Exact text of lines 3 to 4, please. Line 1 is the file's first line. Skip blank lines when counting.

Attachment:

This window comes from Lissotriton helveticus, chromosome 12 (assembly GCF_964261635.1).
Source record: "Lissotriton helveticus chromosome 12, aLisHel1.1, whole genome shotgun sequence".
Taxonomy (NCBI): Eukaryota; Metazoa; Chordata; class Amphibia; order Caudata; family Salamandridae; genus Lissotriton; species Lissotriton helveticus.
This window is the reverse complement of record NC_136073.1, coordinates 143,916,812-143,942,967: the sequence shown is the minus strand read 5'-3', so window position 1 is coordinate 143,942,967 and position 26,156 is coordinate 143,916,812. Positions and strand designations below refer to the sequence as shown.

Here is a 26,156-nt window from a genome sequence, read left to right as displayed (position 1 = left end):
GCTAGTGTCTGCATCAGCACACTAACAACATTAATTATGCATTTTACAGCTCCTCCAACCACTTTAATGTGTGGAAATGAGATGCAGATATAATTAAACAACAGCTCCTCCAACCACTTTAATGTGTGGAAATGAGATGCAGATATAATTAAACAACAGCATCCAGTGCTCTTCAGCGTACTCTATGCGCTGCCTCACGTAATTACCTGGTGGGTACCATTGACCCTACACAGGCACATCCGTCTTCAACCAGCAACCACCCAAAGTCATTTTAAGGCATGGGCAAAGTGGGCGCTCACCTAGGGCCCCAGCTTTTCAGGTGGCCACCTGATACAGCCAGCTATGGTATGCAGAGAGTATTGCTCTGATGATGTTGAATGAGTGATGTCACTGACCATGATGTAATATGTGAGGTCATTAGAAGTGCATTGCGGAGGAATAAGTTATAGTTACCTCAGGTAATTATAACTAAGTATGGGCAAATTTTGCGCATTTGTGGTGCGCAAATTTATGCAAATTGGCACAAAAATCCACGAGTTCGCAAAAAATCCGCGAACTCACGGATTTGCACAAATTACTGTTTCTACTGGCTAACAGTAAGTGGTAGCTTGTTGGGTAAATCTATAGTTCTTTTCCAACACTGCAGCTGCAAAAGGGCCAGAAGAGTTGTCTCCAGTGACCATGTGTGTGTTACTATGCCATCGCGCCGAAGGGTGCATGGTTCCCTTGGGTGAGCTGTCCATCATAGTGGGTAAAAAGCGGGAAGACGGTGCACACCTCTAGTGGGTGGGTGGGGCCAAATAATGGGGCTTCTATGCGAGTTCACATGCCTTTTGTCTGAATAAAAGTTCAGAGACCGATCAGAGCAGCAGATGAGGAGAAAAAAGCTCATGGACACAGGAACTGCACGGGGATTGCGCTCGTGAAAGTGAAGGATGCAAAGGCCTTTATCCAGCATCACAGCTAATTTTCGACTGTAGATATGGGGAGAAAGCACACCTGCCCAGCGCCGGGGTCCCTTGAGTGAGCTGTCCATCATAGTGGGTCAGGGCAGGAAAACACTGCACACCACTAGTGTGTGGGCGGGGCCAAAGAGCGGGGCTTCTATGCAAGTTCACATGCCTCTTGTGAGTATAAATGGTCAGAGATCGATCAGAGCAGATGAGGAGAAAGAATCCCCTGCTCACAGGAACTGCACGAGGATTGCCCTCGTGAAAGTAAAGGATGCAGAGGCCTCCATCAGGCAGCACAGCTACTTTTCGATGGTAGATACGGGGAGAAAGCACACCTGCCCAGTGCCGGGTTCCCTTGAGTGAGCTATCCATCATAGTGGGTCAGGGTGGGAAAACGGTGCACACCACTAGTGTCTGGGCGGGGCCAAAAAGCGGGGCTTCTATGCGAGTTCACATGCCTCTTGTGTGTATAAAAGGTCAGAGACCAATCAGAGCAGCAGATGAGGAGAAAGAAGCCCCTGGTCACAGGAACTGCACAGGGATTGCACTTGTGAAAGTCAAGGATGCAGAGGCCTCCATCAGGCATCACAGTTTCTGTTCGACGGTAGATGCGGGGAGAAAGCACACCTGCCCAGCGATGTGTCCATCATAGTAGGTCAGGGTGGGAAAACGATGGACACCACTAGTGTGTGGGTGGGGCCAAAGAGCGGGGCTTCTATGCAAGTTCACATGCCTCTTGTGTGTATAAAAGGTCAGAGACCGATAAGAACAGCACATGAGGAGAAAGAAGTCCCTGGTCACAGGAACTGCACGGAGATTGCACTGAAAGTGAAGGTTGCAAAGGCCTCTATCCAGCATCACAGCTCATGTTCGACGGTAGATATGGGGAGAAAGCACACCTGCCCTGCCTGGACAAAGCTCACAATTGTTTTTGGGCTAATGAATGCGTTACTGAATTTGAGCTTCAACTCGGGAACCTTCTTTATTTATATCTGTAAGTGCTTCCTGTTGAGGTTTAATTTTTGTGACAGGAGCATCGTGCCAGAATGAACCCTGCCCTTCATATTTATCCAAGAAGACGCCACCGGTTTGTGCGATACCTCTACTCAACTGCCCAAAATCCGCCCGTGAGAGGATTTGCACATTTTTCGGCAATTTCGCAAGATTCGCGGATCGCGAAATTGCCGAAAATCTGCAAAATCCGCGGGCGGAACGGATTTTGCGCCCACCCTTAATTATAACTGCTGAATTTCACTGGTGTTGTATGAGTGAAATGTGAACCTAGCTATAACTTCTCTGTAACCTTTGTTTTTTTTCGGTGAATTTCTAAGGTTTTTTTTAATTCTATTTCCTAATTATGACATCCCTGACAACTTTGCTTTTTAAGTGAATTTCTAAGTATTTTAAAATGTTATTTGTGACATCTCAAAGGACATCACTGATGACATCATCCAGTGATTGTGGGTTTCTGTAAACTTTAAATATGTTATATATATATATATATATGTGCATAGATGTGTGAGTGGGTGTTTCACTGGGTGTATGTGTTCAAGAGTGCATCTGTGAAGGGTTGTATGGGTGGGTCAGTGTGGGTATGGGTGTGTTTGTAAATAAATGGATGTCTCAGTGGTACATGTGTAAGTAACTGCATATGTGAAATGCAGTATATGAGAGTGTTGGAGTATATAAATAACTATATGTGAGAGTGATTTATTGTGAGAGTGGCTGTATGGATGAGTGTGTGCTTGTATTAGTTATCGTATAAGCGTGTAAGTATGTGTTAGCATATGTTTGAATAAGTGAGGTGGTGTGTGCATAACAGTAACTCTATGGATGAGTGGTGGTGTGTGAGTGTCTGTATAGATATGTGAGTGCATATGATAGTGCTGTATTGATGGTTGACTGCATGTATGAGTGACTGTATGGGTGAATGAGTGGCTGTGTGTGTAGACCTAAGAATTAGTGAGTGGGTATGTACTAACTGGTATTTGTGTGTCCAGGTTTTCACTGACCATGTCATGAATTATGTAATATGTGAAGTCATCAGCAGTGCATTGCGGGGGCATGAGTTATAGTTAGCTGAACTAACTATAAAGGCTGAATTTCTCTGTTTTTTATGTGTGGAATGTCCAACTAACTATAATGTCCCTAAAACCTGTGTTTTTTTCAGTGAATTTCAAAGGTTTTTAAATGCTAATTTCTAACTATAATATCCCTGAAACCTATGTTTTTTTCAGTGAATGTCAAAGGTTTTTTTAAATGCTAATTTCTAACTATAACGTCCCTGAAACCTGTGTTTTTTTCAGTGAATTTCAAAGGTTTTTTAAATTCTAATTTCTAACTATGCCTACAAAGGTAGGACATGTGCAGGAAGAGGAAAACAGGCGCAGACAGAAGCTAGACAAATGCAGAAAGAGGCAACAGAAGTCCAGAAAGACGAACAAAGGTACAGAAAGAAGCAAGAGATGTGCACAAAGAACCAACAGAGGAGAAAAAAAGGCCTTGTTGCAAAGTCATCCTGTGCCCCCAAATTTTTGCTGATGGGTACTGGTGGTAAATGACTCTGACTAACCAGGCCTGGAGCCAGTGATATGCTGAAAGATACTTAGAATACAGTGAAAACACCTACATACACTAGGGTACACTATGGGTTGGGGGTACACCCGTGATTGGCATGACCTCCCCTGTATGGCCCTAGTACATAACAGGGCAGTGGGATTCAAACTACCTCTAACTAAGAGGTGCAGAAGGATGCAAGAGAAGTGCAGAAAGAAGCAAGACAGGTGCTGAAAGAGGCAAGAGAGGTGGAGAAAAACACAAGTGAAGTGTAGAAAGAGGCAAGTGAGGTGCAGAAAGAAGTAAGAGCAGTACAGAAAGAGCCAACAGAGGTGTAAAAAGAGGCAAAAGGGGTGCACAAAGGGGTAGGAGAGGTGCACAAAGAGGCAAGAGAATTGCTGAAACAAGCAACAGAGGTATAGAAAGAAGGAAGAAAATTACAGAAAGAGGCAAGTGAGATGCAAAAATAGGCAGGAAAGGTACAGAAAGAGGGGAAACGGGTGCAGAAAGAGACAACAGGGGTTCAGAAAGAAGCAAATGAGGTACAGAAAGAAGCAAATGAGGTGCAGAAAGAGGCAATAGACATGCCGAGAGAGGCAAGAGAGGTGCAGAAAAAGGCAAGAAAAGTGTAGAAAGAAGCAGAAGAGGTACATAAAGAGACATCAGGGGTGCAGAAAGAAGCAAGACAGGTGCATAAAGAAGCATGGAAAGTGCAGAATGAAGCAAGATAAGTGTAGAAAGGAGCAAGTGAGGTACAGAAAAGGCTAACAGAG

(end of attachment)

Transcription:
Taxonomy (NCBI): Eukaryota; Metazoa; Chordata; class Amphibia; order Caudata; family Salamandridae; genus Lissotriton; species Lissotriton helveticus.
This window is the reverse complement of record NC_136073.1, coordinates 143,916,812-143,942,967: the sequence shown is the minus strand read 5'-3', so window position 1 is coordinate 143,942,967 and position 26,156 is coordinate 143,916,812. Positions and strand designations below refer to the sequence as shown.